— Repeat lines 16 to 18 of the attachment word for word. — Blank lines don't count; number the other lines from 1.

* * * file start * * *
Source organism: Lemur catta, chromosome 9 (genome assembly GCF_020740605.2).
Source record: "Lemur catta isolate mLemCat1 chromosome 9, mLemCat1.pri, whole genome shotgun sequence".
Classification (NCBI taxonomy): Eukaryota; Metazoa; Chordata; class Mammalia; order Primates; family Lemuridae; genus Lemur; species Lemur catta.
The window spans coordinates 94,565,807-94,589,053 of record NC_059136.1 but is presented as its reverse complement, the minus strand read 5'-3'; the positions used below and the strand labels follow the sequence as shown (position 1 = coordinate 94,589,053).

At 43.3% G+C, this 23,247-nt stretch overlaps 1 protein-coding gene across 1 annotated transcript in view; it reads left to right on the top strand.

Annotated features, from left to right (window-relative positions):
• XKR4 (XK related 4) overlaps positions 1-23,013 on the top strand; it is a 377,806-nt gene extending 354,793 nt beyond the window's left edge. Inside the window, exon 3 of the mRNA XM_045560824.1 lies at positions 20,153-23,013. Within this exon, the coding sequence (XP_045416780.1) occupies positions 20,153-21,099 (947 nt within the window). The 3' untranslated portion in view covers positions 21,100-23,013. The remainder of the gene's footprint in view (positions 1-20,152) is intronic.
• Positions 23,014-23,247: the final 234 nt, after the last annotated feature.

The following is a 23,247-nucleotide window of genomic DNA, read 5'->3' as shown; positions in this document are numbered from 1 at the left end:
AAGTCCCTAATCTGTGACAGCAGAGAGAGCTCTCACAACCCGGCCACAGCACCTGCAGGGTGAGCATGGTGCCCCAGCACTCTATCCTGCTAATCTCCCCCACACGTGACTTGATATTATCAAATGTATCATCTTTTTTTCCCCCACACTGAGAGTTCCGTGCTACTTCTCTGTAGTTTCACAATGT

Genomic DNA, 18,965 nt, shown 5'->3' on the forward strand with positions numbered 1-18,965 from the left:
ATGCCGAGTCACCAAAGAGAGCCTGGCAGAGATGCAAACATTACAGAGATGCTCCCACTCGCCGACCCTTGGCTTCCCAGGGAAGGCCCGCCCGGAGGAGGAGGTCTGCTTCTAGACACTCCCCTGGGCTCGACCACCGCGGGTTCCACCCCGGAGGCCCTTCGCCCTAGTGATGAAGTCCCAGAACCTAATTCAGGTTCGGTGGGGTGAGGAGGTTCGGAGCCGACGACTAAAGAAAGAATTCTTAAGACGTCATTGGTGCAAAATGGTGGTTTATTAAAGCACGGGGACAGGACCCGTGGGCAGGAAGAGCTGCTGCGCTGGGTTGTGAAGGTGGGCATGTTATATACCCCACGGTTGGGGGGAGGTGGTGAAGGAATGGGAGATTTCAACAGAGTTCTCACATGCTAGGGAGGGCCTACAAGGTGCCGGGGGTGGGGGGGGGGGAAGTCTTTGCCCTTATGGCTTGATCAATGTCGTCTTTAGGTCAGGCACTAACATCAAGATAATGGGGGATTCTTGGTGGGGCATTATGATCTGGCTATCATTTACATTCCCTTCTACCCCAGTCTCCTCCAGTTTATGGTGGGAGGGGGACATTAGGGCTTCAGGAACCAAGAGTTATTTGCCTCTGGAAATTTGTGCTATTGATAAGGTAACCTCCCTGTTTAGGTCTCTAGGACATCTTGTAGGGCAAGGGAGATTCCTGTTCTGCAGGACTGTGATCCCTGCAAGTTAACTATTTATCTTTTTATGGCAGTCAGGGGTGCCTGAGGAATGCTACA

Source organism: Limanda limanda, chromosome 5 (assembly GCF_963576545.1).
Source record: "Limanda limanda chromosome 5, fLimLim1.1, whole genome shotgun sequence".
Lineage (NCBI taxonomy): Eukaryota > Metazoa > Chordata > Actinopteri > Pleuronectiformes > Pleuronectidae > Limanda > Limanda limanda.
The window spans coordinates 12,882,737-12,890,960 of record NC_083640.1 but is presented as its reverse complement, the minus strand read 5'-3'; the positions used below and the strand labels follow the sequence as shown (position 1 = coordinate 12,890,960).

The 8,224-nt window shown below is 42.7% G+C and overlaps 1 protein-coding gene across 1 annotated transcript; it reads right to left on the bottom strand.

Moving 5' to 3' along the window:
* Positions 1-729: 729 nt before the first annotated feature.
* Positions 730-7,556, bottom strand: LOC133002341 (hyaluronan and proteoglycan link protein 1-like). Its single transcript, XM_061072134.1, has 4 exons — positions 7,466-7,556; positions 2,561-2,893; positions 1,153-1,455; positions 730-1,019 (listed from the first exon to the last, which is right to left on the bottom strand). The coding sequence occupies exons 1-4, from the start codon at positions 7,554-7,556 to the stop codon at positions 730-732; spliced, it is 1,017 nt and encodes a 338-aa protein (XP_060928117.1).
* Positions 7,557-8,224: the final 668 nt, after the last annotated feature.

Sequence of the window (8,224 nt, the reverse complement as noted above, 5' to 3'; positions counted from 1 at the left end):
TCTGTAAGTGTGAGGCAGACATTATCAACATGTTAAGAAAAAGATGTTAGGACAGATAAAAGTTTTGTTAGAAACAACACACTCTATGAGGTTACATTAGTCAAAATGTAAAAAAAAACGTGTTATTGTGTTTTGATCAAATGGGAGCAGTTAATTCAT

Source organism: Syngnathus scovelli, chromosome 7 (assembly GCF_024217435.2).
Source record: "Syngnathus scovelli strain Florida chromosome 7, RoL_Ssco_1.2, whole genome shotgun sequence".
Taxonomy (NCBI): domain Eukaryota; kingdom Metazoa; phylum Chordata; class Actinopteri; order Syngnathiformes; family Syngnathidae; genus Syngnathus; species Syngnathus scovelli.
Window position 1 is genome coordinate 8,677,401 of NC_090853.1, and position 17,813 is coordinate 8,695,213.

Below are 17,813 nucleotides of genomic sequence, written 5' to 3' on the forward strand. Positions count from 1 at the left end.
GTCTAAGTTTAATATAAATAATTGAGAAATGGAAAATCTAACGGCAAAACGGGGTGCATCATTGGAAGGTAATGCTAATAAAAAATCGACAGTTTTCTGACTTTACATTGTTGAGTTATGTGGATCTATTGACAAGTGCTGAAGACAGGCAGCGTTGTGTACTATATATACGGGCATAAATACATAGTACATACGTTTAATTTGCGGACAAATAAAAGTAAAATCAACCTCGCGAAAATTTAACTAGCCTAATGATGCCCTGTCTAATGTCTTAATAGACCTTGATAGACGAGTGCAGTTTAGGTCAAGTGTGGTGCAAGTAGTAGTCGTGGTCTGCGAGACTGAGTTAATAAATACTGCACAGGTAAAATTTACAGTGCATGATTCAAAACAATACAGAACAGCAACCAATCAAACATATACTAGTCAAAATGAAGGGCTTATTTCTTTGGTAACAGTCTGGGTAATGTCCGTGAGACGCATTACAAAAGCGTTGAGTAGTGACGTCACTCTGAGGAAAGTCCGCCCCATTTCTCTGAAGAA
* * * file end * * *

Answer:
The window spans coordinates 12,882,737-12,890,960 of record NC_083640.1 but is presented as its reverse complement, the minus strand read 5'-3'; the positions used below and the strand labels follow the sequence as shown (position 1 = coordinate 12,890,960).

The 8,224-nt window shown below is 42.7% G+C and overlaps 1 protein-coding gene across 1 annotated transcript; it reads right to left on the bottom strand.

Moving 5' to 3' along the window: